W.L. McLeod Elementary SD#91 Nechako Lakes

I. General Information

School Name: W.L. McLeod Elementary

School District: SD#91 Nechako Lakes

Inquiry Team Members: Libby Hart: lhart@sd91.bc.ca, Candace Lawrence: clawrence@sd91.bc.ca, Kirsten Funk: kandersonfunk@sd91.bc.ca, Lori Gridley: lgridley@sd91.bc.ca, Lyne Gauthier: lgauthier@sd91.bc.ca, Susie Blattner: blattners@sd91.bc.ca, Donna Good: dgood@sd91.bc.ca, Kathy Marks: kmarks@sd91.bc.ca, Matthew Reimer: mreimer@sd91.bc.ca, Tracy Vienneau: tvienneau@sd91.bc.ca, Ashley Kennedy: akennedy@sd91.bc.ca, Miller-Gauthier: mmgauthier@sd91.bc.ca, Roberta Toth: rtoth@sd91.bc.ca, Nick Meads: nmeads@sd91.bc.ca, Nadyne Leclerc: nleclerc@sd91.bc.ca, Yoshi Sawatzky: jsawatzky@sd91.bc.ca, Shawna Tait: stait@sd91.bc.ca, Brianna Ko: bko@sd91.bc.ca

Inquiry Team Contact Email: lgridley@sd91.bc.ca

II. Inquiry Project Information

Type of Inquiry: NOIIE Case Study

Grade Levels Addressed Through Inquiry: Primary (K-3), Intermediate (4-7)

Curricular Areas Addressed: Mathematics / Numeracy

Focus Addressed: First Peoples Principles of Learning

In one sentence, what was your focus for the year? Developing a deeper and broader understanding of number sense, from K-6, with a focus on improving numeracy outcomes for Indigenous learners.

III. Spirals of Inquiry Details

Scanning: In September of 2021, all students in grades two and three were assessed using the counting strand of Marian Small’s Leaps and Bounds ½. Our Leaps and Bounds assessment of all grade 2 students revealed:
• 41 learners completed the assessment, 14 of those learners are Indigenous (34%)
• 18 of 41 (46%) learners were identified as not yet meeting
• 9 of 14 (64%) Indigenous learners were identified as not yet meeting

Based on those assessments, small groups of 2-4 students were formed for intervention. Through those assessments, we were also able to see trends in the learning of our students. For example, we found that the majority of students struggled with skip counting. That information was passed onto teachers so that they could target skip counting as a class. Students progressed through the strands in small groups. At the end of last year, all students in grade one were assessed on the first strand. This allowed us to begin small group intervention at the beginning of the year. This year we are looking at adding an assessment checklist for each of the interventions to track the growth of student learning.

Intermediate teachers are finding that these same learning needs are having an impact on learners’ understanding of multiplication and division. Some can conduct algorithmic math routines, but do not understand the concepts underlying them.

Focus: Decolonizing learning practices, including non-traditional pedagogies, will result in strengthening learners’ number sense, positive attitude and self-efficacy about numeracy.

Hunch: Closed-ended activities (worksheets, algorithm focused instruction, word problems with a single answer, traditional approaches to math with a focus on outcomes over process) and the way we taught math before, created learners who disliked math, didn’t trust numbers, memorized formulas, and didn’t make personal or meaningful connections to numbers in their lives. Math didn’t matter to them.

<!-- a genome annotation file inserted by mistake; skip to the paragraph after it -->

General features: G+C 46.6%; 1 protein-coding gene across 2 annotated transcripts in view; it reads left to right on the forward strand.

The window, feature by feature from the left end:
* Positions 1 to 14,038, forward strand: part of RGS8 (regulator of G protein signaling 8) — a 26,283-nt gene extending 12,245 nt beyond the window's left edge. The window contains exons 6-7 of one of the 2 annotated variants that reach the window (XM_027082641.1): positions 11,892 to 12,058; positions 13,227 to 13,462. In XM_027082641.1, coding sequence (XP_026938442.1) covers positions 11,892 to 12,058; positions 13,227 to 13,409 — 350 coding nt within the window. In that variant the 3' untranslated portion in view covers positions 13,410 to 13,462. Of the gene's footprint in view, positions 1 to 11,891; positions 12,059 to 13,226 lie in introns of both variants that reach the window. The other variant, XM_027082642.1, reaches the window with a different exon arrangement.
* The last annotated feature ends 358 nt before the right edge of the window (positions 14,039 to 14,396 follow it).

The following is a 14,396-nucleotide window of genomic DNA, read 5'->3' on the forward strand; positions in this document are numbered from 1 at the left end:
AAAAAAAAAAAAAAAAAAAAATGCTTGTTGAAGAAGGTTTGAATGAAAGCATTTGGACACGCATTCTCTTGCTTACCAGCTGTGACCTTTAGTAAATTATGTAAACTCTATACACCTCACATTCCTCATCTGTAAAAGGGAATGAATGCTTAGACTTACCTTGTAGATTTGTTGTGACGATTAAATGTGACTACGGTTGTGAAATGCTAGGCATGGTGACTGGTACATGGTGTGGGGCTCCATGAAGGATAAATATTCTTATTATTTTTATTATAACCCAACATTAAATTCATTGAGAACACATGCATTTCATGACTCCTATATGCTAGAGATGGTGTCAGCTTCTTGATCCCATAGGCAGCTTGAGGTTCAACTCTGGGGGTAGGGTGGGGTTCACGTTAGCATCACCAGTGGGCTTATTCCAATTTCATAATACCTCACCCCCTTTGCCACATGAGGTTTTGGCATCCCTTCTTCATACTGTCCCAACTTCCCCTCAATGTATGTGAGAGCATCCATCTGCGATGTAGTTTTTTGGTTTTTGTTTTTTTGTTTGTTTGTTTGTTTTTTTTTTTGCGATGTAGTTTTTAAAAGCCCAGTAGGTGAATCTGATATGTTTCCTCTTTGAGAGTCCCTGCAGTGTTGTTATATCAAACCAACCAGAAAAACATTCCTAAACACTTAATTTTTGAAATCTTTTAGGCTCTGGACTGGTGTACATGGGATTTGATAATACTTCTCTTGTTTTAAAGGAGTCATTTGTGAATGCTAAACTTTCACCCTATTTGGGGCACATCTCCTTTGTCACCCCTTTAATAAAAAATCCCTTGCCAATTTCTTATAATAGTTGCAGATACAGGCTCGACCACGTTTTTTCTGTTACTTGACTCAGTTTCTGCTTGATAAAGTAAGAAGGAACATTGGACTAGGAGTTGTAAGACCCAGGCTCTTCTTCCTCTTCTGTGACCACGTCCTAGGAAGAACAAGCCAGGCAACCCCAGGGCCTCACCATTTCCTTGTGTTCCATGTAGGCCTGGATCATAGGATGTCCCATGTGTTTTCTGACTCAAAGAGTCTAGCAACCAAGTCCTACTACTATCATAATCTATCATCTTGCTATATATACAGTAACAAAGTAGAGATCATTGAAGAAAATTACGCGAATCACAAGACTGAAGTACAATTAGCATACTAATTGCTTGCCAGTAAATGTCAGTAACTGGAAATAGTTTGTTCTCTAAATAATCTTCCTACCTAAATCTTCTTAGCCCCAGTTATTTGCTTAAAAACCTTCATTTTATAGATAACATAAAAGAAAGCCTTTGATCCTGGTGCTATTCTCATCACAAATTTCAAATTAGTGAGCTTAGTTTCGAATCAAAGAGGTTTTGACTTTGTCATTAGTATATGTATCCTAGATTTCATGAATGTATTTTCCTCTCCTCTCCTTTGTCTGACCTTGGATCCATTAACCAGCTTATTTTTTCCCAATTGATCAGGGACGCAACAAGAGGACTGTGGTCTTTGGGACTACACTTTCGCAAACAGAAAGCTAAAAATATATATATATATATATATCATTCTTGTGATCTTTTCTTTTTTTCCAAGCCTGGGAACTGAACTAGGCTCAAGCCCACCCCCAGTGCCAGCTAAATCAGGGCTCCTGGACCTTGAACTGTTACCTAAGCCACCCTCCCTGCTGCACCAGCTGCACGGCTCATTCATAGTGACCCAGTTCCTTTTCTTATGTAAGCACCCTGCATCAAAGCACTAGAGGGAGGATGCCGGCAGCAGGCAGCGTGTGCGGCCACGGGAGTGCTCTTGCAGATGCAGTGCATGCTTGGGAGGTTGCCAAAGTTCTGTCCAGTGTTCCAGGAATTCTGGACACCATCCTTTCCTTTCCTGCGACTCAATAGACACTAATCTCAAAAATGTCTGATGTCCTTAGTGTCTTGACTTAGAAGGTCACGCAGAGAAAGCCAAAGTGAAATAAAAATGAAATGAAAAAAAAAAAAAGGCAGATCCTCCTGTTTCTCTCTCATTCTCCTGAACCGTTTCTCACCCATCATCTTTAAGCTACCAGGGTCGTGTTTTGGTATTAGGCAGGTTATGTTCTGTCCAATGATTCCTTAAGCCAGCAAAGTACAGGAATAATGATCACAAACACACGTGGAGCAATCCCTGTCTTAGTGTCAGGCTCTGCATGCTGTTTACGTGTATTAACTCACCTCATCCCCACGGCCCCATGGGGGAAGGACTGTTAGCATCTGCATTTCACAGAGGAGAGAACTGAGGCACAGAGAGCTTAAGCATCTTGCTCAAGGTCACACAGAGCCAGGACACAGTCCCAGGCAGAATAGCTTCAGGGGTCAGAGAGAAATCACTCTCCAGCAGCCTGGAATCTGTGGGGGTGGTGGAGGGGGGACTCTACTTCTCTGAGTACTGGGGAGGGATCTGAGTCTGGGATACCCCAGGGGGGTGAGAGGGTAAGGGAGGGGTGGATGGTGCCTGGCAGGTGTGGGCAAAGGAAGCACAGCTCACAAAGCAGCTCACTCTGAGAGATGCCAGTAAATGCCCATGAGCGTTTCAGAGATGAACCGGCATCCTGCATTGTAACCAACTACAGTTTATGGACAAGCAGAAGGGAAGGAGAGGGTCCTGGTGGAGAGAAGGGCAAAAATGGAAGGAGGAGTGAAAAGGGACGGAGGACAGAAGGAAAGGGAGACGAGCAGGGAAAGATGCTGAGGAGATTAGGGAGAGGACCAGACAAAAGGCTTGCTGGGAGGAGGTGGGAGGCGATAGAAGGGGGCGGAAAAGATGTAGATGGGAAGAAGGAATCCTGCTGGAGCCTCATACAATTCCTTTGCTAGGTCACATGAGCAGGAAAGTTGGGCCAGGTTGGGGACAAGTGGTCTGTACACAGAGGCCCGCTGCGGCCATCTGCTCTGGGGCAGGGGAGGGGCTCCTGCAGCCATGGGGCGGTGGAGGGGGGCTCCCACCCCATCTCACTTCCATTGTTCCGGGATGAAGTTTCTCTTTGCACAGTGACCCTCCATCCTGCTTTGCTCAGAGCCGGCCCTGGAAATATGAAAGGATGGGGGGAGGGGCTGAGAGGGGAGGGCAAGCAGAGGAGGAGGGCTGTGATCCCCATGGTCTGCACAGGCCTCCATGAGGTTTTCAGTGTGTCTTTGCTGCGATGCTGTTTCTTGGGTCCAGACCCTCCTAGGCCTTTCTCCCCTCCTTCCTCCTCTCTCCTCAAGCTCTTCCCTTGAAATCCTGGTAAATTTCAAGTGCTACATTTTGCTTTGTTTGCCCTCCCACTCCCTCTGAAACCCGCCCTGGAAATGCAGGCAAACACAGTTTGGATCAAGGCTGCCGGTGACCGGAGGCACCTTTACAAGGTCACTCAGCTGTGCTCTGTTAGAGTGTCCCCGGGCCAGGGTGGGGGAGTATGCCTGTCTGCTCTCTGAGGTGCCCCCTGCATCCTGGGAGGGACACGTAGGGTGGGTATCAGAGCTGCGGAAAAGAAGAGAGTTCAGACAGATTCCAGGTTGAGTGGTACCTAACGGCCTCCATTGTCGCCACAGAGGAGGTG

New Professional Learning:

  • PLC time involved teachers sharing and playing games. These games transferred to the classrooms almost immediately.
  • District numeracy support teacher brought in and taught games in classrooms.
  • Staff members attended the NOIIE Symposium, viewed NOIIE learning bursts, participated in the SD91 NOIIE learning celebration, and participated in the NOIIE numeracy/literacy network meetings.
  • Another staff member has had continual, self-directed professional learning by researching and sharing numeracy instruction resources such as the Central Okanagan SD23 number talk videos.
  • Time embedded into the schedule for numeracy teacher-lead and blitz lead collaboration.

Taking Action:

  • The numeracy blitz intervention
  • Playing numeracy games
  • Use of counting collections in primary classrooms
  • Taking our learning outside for experiential and place-based learning
  • Meaningful real-life numeracy experiences

Checking: Examples of quantitative and qualitative data includes:

  • In our grade 3 district number sense assessment, we noticed significant growth in relation to grade level expectations in the competencies since the beginning of the school year. Most learners are either approaching or meeting expectations, compared to before.
  • Our numeracy blitz intervention data demonstrates a positive trend in pattern understanding for grade 1’s (see data below). This will inform immediate intervention at the beginning of the 2023/2024 school year.
    • Identifying & Describing Patterns
      • (21-22) 9/32 28% success
      • (22-23) 17/41 43% success
    • Extending Patterns
      • (21-22) 29/32 91% success
      • (22-23) 36/40 90% success
    •  Creating Patterns
      • (21-22) 21/32 66% success
      • (22-23) 32/40 80% success
  • Intermediate teacher identified growth in the ability to manipulate decimal numbers directly linked to the games played in class that focused on that concept reflected in the grade 6 district numeracy assessment.

Reflections/Advice: Steps:

  • Implement a cross-school intermediate game time each week
  • Build a math-game lending library
  • Continue to share games during our PLC time
  • Continue the actions as listed above
  • Continue to explore ways to engage new staff members so they can find their way into this inquiry
  • Build opportunities to engage families (ie. family game night)
  • Build connections with the local Indigenous communities to Indigenize and decolonize our number learning

2022-2023 NOIIE Case Study Video: